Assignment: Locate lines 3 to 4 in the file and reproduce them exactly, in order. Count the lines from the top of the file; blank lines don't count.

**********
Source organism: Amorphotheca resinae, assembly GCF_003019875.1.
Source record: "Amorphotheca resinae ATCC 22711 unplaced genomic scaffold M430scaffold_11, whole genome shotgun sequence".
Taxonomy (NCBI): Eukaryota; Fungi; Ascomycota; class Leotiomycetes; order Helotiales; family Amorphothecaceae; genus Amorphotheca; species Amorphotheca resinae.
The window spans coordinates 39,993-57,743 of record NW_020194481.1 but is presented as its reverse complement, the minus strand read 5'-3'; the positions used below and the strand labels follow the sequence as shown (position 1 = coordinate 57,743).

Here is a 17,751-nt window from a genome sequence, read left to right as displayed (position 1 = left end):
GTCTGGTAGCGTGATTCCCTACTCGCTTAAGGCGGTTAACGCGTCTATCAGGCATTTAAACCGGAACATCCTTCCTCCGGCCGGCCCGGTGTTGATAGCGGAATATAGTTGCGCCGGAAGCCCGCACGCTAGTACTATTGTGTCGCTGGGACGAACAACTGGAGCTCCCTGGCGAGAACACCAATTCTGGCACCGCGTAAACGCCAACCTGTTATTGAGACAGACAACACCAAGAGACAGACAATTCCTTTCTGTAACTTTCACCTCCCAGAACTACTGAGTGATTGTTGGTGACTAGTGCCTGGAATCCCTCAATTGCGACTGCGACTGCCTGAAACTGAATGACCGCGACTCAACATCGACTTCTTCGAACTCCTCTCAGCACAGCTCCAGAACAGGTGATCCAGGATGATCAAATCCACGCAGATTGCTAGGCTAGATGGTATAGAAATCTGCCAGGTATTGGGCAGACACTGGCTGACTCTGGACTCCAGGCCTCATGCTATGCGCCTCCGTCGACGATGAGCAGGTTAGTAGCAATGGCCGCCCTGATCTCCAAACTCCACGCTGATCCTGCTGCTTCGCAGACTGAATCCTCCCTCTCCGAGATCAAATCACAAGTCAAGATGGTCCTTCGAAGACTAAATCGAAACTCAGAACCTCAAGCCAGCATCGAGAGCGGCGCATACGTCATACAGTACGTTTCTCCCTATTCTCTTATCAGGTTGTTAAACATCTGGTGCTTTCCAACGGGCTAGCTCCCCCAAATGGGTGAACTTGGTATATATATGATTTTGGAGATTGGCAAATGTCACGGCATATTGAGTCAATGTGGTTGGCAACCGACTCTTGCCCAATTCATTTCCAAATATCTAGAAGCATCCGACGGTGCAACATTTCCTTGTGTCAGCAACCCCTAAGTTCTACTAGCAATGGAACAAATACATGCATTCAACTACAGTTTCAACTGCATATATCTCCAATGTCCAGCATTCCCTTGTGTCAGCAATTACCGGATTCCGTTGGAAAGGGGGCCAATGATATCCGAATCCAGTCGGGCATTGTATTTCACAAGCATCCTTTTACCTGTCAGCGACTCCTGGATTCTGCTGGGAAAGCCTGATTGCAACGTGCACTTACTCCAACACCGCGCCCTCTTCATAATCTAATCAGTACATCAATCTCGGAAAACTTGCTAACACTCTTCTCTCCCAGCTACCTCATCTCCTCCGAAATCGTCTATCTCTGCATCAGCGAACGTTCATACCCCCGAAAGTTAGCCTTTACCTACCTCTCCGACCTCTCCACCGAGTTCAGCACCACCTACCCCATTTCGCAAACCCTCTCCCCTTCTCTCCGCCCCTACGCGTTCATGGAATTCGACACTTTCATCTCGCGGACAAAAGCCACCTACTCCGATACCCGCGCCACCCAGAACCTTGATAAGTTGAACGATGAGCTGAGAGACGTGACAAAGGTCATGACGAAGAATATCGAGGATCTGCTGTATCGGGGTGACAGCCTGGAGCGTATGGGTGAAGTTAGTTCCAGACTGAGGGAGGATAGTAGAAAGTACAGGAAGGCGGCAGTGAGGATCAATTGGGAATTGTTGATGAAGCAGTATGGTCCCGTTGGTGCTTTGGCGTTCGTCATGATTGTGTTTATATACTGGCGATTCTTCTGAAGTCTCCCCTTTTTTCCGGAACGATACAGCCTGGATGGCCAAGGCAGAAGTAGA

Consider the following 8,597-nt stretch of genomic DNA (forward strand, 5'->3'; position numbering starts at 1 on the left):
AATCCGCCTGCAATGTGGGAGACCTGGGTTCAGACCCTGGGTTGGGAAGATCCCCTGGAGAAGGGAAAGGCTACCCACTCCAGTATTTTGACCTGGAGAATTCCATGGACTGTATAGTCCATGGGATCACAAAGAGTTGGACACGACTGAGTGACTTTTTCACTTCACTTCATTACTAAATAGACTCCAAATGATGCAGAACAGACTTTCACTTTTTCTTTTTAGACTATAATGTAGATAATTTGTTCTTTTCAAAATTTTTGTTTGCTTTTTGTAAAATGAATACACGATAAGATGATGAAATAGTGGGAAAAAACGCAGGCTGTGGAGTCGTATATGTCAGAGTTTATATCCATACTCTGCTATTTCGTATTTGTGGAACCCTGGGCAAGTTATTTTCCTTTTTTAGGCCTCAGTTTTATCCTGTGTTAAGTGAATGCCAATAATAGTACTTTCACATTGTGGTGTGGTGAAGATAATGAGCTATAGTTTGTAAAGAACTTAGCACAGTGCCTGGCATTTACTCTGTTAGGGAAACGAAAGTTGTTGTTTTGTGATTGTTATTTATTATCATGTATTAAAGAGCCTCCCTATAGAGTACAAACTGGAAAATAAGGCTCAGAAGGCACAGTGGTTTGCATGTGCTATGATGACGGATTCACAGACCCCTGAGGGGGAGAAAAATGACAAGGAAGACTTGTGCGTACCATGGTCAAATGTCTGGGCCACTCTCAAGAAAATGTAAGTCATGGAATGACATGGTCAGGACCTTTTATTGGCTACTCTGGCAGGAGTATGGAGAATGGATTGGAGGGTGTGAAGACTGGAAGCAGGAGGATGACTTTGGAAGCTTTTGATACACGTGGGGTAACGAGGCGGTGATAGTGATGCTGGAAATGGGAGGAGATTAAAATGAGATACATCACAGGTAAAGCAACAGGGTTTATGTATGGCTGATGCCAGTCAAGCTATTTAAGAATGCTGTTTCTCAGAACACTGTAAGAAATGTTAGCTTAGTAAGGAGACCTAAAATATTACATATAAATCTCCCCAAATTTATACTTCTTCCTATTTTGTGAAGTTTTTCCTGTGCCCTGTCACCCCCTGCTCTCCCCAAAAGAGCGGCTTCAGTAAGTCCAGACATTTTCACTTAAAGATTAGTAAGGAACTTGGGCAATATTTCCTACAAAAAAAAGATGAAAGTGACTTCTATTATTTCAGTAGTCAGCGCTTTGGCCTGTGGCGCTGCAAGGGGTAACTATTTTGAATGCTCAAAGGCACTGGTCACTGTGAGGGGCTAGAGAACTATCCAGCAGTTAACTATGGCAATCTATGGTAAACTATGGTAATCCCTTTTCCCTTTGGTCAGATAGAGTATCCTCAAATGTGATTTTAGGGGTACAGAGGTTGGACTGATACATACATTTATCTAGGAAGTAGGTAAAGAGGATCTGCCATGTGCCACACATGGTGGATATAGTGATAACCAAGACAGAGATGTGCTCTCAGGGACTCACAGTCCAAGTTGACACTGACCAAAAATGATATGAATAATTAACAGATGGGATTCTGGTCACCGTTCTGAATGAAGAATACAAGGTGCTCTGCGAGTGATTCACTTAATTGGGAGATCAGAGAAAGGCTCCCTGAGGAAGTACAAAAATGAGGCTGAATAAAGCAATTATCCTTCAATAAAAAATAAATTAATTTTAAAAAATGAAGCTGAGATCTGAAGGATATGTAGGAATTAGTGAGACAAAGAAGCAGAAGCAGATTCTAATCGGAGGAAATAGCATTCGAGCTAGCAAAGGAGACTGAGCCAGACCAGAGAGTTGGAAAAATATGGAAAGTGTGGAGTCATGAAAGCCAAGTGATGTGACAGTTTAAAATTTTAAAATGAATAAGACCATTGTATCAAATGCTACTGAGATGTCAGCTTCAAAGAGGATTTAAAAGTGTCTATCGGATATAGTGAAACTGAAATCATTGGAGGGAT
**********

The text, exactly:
Taxonomy (NCBI): Eukaryota; Fungi; Ascomycota; class Leotiomycetes; order Helotiales; family Amorphothecaceae; genus Amorphotheca; species Amorphotheca resinae.
The window spans coordinates 39,993-57,743 of record NW_020194481.1 but is presented as its reverse complement, the minus strand read 5'-3'; the positions used below and the strand labels follow the sequence as shown (position 1 = coordinate 57,743).